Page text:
Thursday, August 29, 2013

Life in three dimensions

Eighty-four-year-old Indra Bahadur Rai is reading Albert Einstein as I walk into his living room in Siliguri. Here to escape the brittle cold of Darjeeling, where he lives rest of the year, Rai is deeply engrossed in the theory of relativity, and attempts to draw a comparison between scientific and literary theory. His example is drawn from Heisenberg’s uncertainty principle, which he says “applies to poetry as much as it applies to physics.”
Scientific theories aside, Rai’s entire literary career has been based around expounding two literary movements that have shaped Nepali writing from the East since their inception. Rai is the most famous proponent of the literary theory known as Aayameli, which asks readers to understand a character through all three dimensions—in this case, it means a character is not just how he or she speaks or behaves, but is instead the sum of the whole. In Rai’s own words, “Man is not just made of his eyes, his ears, or his mind. He is rather the sum of all his organs, heart, and mind.” Rai’s illustrious writing career spanning five decades has attempted to understand humanity in its entirety, and not just by its pieces. His writing brought forth a refreshing wave in Nepali literature, a wave that sought to break down traditional narrative structures, giving writing a three-dimensional shape. Rai’s works, basically, sought to correct flat narrative structures that revolved around what a person did or didn’t do to what a person is or isn’t.
Rai was born in 1927 in Siliguri, where his parents were working as construction workers on a bridge across the Balason River. “I was born on the banks of the river. My birth year is inscribed on that very bridge my parents worked to construct,” he says. After finishing his school from St. Robert’s in Darjeeling, Rai went on to finish his Bachelor’s Degree from St. Joseph’s College in Darjeeling, then his Master’s from North Bengal University. “My father wanted me to study law, which I did for a year. But I didn’t continue with it.”
Rai’s eclectic interests and deeply-inculcated habit of ruminating over the complexities of life have made him a humble philosopher who can eloquently explain life and this world to others. He makes his reader, or visitor in my case, attempt to view the world from a different lens. For example, after I met him, he told me, “After I read the book on relativity, I realised how epistemology is more important than logic.” The more he reads, the more he is encouraged to write. “I wrote a story titled Translation a few days ago, in which I have tried to express the complications of translation—which linguists have been researching for a long time—through fiction,” he says.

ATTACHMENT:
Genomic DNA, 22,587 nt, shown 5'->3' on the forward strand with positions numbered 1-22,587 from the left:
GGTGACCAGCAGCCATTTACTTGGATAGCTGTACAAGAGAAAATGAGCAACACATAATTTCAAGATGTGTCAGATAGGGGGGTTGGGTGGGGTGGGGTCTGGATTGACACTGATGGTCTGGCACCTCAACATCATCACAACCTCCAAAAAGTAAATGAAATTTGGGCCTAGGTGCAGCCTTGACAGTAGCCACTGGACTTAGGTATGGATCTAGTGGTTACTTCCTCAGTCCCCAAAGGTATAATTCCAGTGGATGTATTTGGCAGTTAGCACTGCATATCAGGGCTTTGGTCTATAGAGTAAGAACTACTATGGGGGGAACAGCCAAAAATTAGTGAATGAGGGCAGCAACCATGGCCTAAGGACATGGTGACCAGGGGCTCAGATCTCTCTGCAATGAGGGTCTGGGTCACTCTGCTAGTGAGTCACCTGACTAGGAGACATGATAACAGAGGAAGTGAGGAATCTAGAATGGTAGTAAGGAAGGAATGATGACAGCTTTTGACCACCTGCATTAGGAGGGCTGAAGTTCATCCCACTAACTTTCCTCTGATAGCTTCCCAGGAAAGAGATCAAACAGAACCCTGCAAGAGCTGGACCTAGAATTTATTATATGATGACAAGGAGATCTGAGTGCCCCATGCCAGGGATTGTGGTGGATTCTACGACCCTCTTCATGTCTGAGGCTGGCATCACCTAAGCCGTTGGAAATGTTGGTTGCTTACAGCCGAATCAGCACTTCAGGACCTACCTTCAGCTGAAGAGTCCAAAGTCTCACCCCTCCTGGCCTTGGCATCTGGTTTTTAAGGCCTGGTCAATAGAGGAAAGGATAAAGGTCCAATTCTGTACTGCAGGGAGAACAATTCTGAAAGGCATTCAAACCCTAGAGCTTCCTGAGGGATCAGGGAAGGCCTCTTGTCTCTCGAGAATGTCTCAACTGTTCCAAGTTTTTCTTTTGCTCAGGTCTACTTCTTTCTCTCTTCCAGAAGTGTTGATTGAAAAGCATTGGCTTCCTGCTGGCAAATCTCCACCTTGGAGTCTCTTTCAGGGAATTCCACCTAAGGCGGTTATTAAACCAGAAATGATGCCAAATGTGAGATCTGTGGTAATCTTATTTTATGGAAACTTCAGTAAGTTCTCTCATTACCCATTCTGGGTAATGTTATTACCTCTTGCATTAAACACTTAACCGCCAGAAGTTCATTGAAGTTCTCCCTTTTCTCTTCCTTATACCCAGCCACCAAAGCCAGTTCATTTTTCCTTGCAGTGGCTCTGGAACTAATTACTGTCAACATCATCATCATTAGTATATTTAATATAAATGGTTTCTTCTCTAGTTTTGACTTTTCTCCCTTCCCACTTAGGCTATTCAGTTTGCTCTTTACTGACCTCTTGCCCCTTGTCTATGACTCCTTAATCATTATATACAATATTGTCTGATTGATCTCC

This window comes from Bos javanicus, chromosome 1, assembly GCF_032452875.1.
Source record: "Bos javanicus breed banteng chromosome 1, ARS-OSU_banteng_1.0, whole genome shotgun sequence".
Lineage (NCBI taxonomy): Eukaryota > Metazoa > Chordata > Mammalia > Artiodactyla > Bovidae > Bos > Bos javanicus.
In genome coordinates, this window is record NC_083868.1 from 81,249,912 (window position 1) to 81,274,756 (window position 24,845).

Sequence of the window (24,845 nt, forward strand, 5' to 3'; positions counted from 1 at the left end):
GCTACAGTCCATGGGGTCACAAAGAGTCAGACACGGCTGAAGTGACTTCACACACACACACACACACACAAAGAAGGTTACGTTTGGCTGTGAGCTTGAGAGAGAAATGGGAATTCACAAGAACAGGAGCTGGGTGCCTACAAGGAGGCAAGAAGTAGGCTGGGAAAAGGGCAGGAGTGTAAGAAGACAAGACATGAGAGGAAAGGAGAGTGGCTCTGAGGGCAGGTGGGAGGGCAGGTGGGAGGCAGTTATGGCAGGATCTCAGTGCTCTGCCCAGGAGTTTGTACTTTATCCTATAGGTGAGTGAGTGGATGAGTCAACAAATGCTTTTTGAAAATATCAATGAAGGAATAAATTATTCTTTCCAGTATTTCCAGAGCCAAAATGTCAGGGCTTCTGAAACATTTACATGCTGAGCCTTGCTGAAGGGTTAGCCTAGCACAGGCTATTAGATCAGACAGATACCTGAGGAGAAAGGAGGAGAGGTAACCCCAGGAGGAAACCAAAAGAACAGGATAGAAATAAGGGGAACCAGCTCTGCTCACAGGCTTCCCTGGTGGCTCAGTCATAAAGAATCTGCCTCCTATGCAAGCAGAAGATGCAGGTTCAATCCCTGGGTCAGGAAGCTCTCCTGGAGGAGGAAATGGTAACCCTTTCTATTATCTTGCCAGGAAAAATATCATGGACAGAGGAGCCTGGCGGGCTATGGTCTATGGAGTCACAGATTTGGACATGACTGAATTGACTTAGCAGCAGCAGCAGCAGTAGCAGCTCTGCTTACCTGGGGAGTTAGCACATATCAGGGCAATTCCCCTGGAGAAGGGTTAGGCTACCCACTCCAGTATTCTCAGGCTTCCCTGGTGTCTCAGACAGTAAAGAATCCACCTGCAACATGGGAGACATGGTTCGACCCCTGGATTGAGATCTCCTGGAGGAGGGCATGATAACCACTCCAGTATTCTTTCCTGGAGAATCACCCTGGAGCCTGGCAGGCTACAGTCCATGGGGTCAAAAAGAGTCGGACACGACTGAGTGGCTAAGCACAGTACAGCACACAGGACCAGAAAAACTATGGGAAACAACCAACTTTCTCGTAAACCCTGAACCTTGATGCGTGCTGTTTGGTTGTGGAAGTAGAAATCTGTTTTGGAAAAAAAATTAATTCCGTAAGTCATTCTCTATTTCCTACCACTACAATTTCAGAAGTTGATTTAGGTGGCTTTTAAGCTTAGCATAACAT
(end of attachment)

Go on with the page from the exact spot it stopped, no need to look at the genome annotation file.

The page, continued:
Rai and his poet friends Bairangi Kainla and the late Ishwor Ballav first experimented with Tesro Aayam (three-dimensional) writing in 1963. The three started the Aayemeli movement from Darjeeling with the publication of a journal called Tesro Aayam in 1963. This was a theoretical jolt to Nepali literature at the time. The three argued that writing should be focused on the idea of ‘totality’—expanding upon this by integrating art within their written works. While Kainla and Ballav infused Tesro Aayam in their poetry, Rai brought it into his prose. His first anthology, titled Kathaastha (1972), was a collection of Aayemeli stories. However, before this, he had already published an anthology of short stories Beepana Katipaya (1961), a novel Aaja Rameeta Chha (1964), and a book on criticism Teepeka Tippani (1966), although these did not correspond to the three-dimensional movement.
Though the movement caught the attention of many writers and thinkers for a long time, very few attempted to use this as a tool for writing or for criticism. Fourteen years after the Aayemeli movement had begun, Rai felt the necessity to add something more to it so that he could express further about life and the world in his writings. Thus, the Leela Lekhan movement was born in 1977, when Rai wrote an article titled Bhrantiharu ra Leela Lekhan Maatra in the popular literary magazine Ruprekha. This article is considered to be the manifesto of the theory, which proposes that reality is based upon perception. For Rai, a particular character is perceived in different ways by different people, and that is what lends the character beauty.
Rai wrote some stories based on Leela Lekhan and published an anthology of short stories titled Kathaputali Ko Man in 1989. He used this theory as a tool of criticism too. Criticising various works by other writers, he wrote a book called Artha Haruko Pachhiltira in 1994. Leela Lekhan became more vibrant in Nepali literature when Krishna Dharabasi wrote his acclaimed novel Saranarthi based on the theory. Later on, writers like Krishna Baral and Ratna Mani Nepal also followed in Rai’s footsteps. 
But Rai remains as humble as ever, and continues to reminisce and ruminate over the life he has lived. “At this age, when I look back at my life, I feel that I have passed these 84 years of my life as if in a single day.” And so, he continues to read eclectically and voraciously. As for his writing, he has recently submitted an anthology of short stories. “I haven’t written a novel after Aaja Ramita Chha, but I may start writing another at any point of time.”
It’s been a life well-lived for Indra Bahadur Rai: proponent of unique literary theories, literary critic, and master of the Nepali word. Yet, there are times when he feels he has grown old, “but only when I misspell the words.”
Posted on: 2011-02-26 10:37 (The Kathmandu Post)


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